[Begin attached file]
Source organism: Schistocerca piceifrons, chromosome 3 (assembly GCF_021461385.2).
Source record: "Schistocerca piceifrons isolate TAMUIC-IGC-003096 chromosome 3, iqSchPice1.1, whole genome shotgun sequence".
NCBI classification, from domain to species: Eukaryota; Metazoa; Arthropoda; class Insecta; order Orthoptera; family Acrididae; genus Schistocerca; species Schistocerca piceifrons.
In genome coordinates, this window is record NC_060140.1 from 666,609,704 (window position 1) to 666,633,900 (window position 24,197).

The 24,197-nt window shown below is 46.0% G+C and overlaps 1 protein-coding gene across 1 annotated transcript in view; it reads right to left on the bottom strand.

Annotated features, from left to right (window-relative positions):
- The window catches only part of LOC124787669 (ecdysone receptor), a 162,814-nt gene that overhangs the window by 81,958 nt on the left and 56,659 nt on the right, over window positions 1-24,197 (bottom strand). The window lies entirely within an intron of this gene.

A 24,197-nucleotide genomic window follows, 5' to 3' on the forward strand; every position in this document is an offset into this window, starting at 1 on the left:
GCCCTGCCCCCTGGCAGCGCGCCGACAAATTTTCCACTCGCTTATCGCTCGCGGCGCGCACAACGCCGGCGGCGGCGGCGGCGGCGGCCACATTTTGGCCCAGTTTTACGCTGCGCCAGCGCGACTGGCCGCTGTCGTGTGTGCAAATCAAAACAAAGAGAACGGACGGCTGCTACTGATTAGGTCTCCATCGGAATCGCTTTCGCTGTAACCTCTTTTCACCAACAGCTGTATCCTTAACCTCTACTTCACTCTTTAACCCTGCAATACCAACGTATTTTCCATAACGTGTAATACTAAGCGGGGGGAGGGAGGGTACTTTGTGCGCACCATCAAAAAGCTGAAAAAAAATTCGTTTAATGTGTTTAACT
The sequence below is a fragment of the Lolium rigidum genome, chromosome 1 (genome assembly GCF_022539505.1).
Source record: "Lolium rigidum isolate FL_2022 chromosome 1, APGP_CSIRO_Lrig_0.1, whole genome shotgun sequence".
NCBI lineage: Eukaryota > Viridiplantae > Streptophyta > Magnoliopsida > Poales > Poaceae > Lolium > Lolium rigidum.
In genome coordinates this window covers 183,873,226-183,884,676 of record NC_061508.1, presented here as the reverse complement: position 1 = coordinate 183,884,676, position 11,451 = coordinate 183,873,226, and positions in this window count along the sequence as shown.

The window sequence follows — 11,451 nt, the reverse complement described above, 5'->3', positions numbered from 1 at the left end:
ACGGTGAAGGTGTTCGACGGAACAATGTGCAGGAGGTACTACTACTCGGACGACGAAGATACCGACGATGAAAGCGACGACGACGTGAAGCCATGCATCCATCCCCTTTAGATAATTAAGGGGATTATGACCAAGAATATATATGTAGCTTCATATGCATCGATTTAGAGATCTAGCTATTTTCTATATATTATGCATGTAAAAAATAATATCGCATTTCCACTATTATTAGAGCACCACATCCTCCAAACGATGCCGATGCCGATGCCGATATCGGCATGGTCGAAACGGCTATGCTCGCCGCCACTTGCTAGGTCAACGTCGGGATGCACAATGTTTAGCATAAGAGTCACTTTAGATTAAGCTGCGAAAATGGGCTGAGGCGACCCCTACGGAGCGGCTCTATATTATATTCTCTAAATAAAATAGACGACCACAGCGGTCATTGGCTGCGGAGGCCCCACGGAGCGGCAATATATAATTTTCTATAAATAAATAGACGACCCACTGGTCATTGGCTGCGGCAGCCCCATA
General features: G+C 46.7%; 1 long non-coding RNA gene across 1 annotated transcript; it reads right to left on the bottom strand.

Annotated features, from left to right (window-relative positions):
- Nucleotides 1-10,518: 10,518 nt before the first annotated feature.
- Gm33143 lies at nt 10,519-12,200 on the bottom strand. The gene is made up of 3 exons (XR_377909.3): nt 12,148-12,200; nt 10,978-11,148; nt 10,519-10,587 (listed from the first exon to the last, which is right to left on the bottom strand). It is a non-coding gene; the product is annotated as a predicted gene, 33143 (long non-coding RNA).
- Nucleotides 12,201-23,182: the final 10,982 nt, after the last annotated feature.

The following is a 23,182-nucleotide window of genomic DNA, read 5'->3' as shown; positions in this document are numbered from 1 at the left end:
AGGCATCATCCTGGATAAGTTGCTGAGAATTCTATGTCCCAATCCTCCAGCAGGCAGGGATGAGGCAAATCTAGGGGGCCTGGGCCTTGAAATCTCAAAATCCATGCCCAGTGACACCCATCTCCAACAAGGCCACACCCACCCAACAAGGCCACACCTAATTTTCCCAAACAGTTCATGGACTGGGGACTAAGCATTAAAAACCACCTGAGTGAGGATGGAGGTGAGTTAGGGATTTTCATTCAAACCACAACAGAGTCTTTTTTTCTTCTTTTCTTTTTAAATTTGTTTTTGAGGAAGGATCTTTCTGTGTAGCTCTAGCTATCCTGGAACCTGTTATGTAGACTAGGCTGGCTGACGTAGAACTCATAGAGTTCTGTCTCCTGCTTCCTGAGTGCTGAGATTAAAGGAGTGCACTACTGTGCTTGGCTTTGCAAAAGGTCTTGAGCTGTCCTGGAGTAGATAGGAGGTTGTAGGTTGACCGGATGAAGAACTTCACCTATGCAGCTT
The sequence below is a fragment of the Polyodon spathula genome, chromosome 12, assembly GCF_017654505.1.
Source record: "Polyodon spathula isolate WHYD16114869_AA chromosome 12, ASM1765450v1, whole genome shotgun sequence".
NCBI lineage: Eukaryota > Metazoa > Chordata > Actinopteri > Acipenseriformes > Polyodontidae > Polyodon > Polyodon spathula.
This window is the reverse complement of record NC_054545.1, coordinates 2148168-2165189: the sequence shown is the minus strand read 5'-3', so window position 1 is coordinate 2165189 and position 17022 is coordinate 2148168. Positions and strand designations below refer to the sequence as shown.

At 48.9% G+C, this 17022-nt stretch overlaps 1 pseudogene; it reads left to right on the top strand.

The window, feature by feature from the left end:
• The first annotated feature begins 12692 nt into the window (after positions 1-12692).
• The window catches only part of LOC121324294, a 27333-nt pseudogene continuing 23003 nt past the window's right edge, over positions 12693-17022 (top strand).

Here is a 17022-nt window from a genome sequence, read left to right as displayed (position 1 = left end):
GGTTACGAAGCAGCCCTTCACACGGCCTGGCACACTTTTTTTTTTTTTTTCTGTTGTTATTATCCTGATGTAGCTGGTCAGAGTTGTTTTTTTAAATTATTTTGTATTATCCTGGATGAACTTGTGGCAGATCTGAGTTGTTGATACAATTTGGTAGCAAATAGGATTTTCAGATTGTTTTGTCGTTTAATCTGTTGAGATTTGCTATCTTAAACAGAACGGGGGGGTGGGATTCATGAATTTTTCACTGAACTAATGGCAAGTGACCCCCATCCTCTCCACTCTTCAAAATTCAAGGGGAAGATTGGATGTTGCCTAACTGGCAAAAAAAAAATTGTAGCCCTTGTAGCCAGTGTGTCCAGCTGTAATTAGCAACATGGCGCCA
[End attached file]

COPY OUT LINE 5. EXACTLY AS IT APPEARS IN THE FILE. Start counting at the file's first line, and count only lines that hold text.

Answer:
The 24,197-nt window shown below is 46.0% G+C and overlaps 1 protein-coding gene across 1 annotated transcript in view; it reads right to left on the bottom strand.